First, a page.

[So, here’s the deal: I wrote this post a couple of weeks ago, but, due to the pitiful protestations of the last ragged vestiges of my feeble pride, I never published it. Since then, however, my pride seems to have given up any hope of reclaiming its former glory*, and I have decided to go ahead and put it out before the masses.]
Immediately following our last language evaluation, we booked a helicopter and headed out to attend our mission’s annual conference, so we are currently out of the bush as I write this.
Because we try to make the most of each helicopter flight, we reserved a guesthouse on our mission center and scheduled a family break immediately following the conference. Because the world is a cruel place, however, our family break has ended up more like a “broken family.”
One of the problems of pulling a bunch of missionaries out from their remote jungle villages and cooping them up together in close proximity is that the odds of one of those families being a carrier of some local sickness is pretty high. And the odds of that sickness being passed on to an unsuspecting colleague, who has no resistance to it, are equally high.
And that is how, on the last night of conference (the eve of our family vacation), I was violently assaulted by Conference Bug Alpha (CBA).
If you’ve followed our blog for a while, then you might recall that this is not the first occurrence of an R&R time being hijacked by disease. And, because the tropics dispense diseases like I make unintelligible utterances in the Iski language (that is to say, quite often), it probably won’t be the last. But that doesn’t mean I won’t complain about it anyway.
This particular strain of CBA has been a real doozy too: vomiting, fever, chills, cramps, diarrhea, severe exhaustion…basically everything except bleeding from your eye balls (knock on wood).
I know that sickness is a regular part of the human experience, but I think it’s worth noting that sickness in the tropics is often in a separate league altogether from temperate zone ailments.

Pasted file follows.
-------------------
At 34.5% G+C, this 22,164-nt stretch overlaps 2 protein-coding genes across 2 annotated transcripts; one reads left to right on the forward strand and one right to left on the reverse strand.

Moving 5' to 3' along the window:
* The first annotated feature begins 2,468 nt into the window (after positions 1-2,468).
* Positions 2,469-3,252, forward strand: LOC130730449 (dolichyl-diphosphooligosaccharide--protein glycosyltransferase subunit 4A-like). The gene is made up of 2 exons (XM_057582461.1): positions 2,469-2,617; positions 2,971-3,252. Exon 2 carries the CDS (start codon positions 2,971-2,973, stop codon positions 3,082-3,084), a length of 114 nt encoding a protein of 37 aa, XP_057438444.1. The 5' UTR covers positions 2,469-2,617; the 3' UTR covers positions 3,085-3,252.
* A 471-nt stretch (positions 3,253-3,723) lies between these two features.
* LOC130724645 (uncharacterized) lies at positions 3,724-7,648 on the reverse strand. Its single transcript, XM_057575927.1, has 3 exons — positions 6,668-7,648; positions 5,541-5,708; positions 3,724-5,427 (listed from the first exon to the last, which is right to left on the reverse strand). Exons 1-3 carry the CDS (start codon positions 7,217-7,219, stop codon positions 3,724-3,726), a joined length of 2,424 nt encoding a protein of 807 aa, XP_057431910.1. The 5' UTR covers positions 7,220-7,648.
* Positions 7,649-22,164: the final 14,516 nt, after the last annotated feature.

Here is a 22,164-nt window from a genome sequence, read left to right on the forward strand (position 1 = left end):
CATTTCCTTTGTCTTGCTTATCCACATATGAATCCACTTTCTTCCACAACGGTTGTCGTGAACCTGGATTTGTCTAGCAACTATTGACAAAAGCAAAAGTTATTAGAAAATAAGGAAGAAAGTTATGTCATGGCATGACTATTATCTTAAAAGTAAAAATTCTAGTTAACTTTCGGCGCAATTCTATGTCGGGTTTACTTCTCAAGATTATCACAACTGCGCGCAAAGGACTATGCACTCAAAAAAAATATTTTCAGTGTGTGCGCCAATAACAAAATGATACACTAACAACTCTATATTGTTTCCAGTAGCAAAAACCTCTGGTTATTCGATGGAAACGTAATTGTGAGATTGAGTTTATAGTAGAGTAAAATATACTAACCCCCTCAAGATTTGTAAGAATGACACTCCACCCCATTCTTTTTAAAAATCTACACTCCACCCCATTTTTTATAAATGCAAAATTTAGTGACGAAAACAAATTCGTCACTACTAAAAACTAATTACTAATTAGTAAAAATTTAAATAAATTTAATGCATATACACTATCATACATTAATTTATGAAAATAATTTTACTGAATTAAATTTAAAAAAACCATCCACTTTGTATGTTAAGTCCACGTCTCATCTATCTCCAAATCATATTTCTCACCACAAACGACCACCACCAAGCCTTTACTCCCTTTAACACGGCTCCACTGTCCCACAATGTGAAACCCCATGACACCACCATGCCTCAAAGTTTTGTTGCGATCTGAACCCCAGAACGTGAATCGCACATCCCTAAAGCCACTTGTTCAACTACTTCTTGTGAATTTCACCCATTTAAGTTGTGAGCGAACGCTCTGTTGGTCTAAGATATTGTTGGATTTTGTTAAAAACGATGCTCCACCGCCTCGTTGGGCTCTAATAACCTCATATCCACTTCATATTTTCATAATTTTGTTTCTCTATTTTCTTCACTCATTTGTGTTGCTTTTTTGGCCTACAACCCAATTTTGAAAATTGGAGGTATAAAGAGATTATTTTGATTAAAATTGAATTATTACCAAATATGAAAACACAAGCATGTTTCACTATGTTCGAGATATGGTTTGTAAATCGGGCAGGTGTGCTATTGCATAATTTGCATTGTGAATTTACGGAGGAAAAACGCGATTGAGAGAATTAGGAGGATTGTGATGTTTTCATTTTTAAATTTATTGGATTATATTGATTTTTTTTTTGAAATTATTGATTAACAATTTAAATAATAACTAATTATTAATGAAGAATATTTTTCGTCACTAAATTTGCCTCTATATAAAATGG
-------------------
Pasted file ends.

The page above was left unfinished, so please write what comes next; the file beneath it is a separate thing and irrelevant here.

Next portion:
Case in point, I lived 30 years in the American Northeast, and I never once encountered a sickness that included the compromised integrity of my sphincter. I didn’t even know that symptom existed until I moved to the tropics. And yet, in my short time here in Papua New Guinea, this is the second time that I have encountered this phenomenon.
There are few things more demoralizing after spending an evening hugging the toilet bowl than to wake up from a fevered sleep to realize that sometime during the night you have, in no subtle way, crapped your pants.
Adding insult to injury, I don’t know who came up with the “rules of empathy” regarding sickness, but I think it’s fair to say that they were a little inconsistent with their sympathy allotments:
- “I just threw up” receives “Oh, you poor fella’. Why don’t you lie down and rest?”
- “I have chills” gets “Let me draw you a warm bath.”
- “I’ve got diarrhea” is met with “Let’s make sure to keep you hydrated.”
And yet, augment all of those symptoms with the simple statement, “I just pooped myself” and all you get is uncontrollable laughter from your spouse and children.
It’s truly a unique experience to have a 4 year old, who pees his pants about every other day, discuss toilet habits with you from a place of moral superiority: “Dad, next time you feel poop coming, you need to use the potty!”
It doesn’t matter if you explain that you were basically on the verge of death, and that your body had, more or less, given up on maintaining functions not necessary for life to continue.
You will still find yourself enduring snide remarks from giggling family members: “Don’t put Izzy down to sleep next to Dad. He might get poop on her!”
If you’re thinking that all of this has little to do with our work among unreached people groups, or our perspective on missions, then I’m inclined to agree with you.
Though, it’s worth noting that it’s experiences like this one that cause me to stare blankly at well-meaning church folk in the States when they tell me, “Living in Papua New Guinea sounds like a real adventure!”
If this is adventure, then let me just say: Adventure stinks.
*Not that its “former glory” was anything to brag about to begin with.